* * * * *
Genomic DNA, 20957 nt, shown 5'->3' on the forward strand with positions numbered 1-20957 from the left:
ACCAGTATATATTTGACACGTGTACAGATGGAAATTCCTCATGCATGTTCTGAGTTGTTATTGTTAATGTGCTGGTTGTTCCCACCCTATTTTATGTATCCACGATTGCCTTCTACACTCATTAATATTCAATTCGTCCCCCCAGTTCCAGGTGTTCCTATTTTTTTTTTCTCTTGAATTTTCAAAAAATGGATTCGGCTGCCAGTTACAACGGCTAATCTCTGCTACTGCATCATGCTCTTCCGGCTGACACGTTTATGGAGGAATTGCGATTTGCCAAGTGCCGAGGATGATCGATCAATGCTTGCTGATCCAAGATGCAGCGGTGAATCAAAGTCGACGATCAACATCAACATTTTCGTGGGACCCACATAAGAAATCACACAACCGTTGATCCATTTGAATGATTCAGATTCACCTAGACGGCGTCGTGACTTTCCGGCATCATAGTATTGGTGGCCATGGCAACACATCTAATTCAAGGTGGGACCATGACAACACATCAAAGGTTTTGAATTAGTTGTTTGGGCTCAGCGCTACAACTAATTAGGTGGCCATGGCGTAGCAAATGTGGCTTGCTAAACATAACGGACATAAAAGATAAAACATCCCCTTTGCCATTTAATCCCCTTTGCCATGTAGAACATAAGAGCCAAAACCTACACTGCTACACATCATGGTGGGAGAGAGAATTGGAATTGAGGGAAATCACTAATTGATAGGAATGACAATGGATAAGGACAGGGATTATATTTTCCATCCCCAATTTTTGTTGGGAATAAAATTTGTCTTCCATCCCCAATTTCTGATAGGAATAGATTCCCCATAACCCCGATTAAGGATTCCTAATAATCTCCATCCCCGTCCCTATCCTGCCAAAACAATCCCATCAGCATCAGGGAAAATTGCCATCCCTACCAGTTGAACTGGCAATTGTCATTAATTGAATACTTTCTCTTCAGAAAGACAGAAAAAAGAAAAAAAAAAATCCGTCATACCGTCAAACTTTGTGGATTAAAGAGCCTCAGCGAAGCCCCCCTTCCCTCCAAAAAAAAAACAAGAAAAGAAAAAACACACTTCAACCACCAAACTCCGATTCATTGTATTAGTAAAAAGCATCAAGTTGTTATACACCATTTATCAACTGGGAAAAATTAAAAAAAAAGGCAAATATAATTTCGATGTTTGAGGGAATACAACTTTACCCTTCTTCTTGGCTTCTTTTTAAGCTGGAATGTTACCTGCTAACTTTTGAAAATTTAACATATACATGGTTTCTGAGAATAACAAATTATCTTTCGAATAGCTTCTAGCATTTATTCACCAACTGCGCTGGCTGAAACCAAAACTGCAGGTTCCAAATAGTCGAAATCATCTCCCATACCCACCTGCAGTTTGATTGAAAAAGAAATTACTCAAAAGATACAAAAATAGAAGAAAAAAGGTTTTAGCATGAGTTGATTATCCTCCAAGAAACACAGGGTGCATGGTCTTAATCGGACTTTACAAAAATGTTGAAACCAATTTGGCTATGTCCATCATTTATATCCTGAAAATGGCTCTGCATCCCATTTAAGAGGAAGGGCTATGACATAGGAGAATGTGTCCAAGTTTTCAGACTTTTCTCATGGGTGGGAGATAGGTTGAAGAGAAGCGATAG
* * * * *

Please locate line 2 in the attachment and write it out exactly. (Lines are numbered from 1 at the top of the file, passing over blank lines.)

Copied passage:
ACCAGTATATATTTGACACGTGTACAGATGGAAATTCCTCATGCATGTTCTGAGTTGTTATTGTTAATGTGCTGGTTGTTCCCACCCTATTTTATGTATCCACGATTGCCTTCTACACTCATTAATATTCAATTCGTCCCCCCAGTTCCAGGTGTTCCTATTTTTTTTTTCTCTTGAATTTTCAAAAAATGGATTCGGCTGCCAGTTACAACGGCTAATCTCTGCTACTGCATCATGCTCTTCCGGCTGACACGTTTATGGAGGAATTGCGATTTGCCAAGTGCCGAGGATGATCGATCAATGCTTGCTGATCCAAGATGCAGCGGTGAATCAAAGTCGACGATCAACATCAACATTTTCGTGGGACCCACATAAGAAATCACACAACCGTTGATCCATTTGAATGATTCAGATTCACCTAGACGGCGTCGTGACTTTCCGGCATCATAGTATTGGTGGCCATGGCAACACATCTAATTCAAGGTGGGACCATGACAACACATCAAAGGTTTTGAATTAGTTGTTTGGGCTCAGCGCTACAACTAATTAGGTGGCCATGGCGTAGCAAATGTGGCTTGCTAAACATAACGGACATAAAAGATAAAACATCCCCTTTGCCATTTAATCCCCTTTGCCATGTAGAACATAAGAGCCAAAACCTACACTGCTACACATCATGGTGGGAGAGAGAATTGGAATTGAGGGAAATCACTAATTGATAGGAATGACAATGGATAAGGACAGGGATTATATTTTCCATCCCCAATTTTTGTTGGGAATAAAATTTGTCTTCCATCCCCAATTTCTGATAGGAATAGATTCCCCATAACCCCGATTAAGGATTCCTAATAATCTCCATCCCCGTCCCTATCCTGCCAAAACAATCCCATCAGCATCAGGGAAAATTGCCATCCCTACCAGTTGAACTGGCAATTGTCATTAATTGAATACTTTCTCTTCAGAAAGACAGAAAAAAGAAAAAAAAAAATCCGTCATACCGTCAAACTTTGTGGATTAAAGAGCCTCAGCGAAGCCCCCCTTCCCTCCAAAAAAAAAACAAGAAAAGAAAAAACACACTTCAACCACCAAACTCCGATTCATTGTATTAGTAAAAAGCATCAAGTTGTTATACACCATTTATCAACTGGGAAAAATTAAAAAAAAAGGCAAATATAATTTCGATGTTTGAGGGAATACAACTTTACCCTTCTTCTTGGCTTCTTTTTAAGCTGGAATGTTACCTGCTAACTTTTGAAAATTTAACATATACATGGTTTCTGAGAATAACAAATTATCTTTCGAATAGCTTCTAGCATTTATTCACCAACTGCGCTGGCTGAAACCAAAACTGCAGGTTCCAAATAGTCGAAATCATCTCCCATACCCACCTGCAGTTTGATTGAAAAAGAAATTACTCAAAAGATACAAAAATAGAAGAAAAAAGGTTTTAGCATGAGTTGATTATCCTCCAAGAAACACAGGGTGCATGGTCTTAATCGGACTTTACAAAAATGTTGAAACCAATTTGGCTATGTCCATCATTTATATCCTGAAAATGGCTCTGCATCCCATTTAAGAGGAAGGGCTATGACATAGGAGAATGTGTCCAAGTTTTCAGACTTTTCTCATGGGTGGGAGATAGGTTGAAGAGAAGCGATAG